OMAHA – This week, two researchers from the School of Criminology and Criminal Justice at the University of Nebraska at Omaha (UNO) have released a study examining the effectiveness of Nebraska’s good time law through an examination of data provided by the Nebraska Department of Correctional Services.
In the study, authors Benjamin Steiner, Ph.D, and Calli Cain, a criminology and criminal justice Ph.D. student at UNO, found that while the policies of Nebraska’s good time law were properly implemented by prison staff, removing good time as a punishment for prison rule violations did not have an impact on an offender’s likelihood to subsequently violate prison rules, engage in violent conduct, or commit additional criminal offenses once released from prison.
Nebraska’s good-time law has come under scrutiny in recent years due to violent acts by recently released criminals like Nikko Jenkins.
While the study did not examine the overall benefits of providing earned good time to Nebraska inmates, it did show that losing good time had no effect on the likelihood of committing subsequent misconduct.
According to the study, there was a 74 percent chance of future misconduct for inmates who did not lose good time compared to a 73 percent chance of future misconduct for those who had lost good time. Additionally, there was a 9 percent higher likelihood that those who lost good time committed additional violent misconduct relative to inmates who did not lose good time.
The UNO researchers also looked at the effect of losing good time on whether inmates committed additional crimes after being released; with results showing that offenders who has lost good time had a 7 percent higher likelihood of being reincarcerated for a new offense compared to those who did not lose any good time.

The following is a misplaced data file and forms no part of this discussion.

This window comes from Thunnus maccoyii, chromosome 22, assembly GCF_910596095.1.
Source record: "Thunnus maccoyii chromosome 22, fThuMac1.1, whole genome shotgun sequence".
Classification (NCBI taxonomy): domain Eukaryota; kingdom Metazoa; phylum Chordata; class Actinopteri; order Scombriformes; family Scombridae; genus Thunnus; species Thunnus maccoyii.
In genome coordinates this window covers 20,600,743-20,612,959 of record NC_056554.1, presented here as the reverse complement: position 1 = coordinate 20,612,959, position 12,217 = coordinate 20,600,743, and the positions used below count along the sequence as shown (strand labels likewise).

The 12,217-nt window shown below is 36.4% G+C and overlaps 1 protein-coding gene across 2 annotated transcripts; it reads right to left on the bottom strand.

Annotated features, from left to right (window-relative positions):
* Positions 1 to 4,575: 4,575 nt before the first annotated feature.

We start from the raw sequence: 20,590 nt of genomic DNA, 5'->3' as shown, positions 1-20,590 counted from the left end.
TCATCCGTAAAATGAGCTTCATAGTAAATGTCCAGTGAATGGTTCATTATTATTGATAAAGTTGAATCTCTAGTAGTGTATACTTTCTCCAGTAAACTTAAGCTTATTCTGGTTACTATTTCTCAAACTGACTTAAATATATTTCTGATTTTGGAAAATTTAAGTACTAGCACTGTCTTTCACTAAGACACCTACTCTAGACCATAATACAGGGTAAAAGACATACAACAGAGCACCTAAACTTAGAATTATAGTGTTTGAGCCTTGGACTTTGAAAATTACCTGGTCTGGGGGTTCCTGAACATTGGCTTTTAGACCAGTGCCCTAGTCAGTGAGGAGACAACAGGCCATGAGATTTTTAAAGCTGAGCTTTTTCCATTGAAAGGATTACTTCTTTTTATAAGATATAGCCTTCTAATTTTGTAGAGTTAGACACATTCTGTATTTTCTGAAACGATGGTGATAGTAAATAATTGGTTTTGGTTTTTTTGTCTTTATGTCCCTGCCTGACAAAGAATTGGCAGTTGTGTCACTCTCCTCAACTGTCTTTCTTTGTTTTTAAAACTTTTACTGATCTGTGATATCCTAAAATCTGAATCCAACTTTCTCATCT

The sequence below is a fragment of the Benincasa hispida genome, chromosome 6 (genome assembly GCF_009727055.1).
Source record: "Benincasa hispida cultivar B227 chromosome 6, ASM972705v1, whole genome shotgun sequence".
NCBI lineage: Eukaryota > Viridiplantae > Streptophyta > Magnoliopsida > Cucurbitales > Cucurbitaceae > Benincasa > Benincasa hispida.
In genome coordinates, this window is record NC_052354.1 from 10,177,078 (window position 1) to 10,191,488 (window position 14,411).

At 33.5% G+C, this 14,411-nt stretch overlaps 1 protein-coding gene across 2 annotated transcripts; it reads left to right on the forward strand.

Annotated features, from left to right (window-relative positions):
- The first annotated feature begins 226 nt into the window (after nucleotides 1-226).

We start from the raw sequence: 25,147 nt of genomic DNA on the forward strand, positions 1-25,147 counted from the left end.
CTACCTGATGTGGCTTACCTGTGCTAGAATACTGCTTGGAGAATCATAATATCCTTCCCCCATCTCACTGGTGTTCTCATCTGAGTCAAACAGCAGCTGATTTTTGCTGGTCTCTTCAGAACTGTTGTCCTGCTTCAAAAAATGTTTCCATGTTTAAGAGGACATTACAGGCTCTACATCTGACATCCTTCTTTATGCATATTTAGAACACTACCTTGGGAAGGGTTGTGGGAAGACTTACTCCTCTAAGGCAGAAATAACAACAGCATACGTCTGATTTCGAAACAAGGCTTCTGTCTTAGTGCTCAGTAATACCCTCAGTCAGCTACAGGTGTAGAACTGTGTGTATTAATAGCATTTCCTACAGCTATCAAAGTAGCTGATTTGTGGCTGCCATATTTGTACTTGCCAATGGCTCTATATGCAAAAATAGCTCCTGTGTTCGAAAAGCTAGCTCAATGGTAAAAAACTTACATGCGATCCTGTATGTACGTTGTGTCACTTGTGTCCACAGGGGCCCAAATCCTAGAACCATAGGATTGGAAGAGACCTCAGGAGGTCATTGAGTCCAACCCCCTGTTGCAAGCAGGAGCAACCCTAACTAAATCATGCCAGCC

According to the study, the likelihood of recidivism varied among offenders who had good time restored, with offenders who earned back good time being 13 percent more likely to be reincarcerated for a new offense compared to offenders who did not lose good time, whereas offenders who lost good time, but did not earn any time back, were 5 percent less likely to be reincarcerated for a new offense than offenders who did not lose good time. However, the authors of the study explain that the difference between the two categories is not significant enough to truly say one is more or less effective at reducing recidivism.
The report, which is publicly available on the Nebraska Center for Justice Research website, was sent to Nebraska lawmakers earlier this month.
For media requests, please contact Charley Reed, UNO media relations coordinator, at firstname.lastname@example.org or 402.554.2129.
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Located in one of America’s best cities to live, work and learn, the University of Nebraska at Omaha (UNO) is Nebraska’s premier metropolitan university. With more than 15,000 students enrolled in 200-plus programs of study, UNO is recognized nationally for its online education, graduate education, military friendliness and community engagement efforts. Founded in 1908, UNO has served learners of all backgrounds for more than 100 years and is dedicated to another century of excellence both in the classroom and in the community.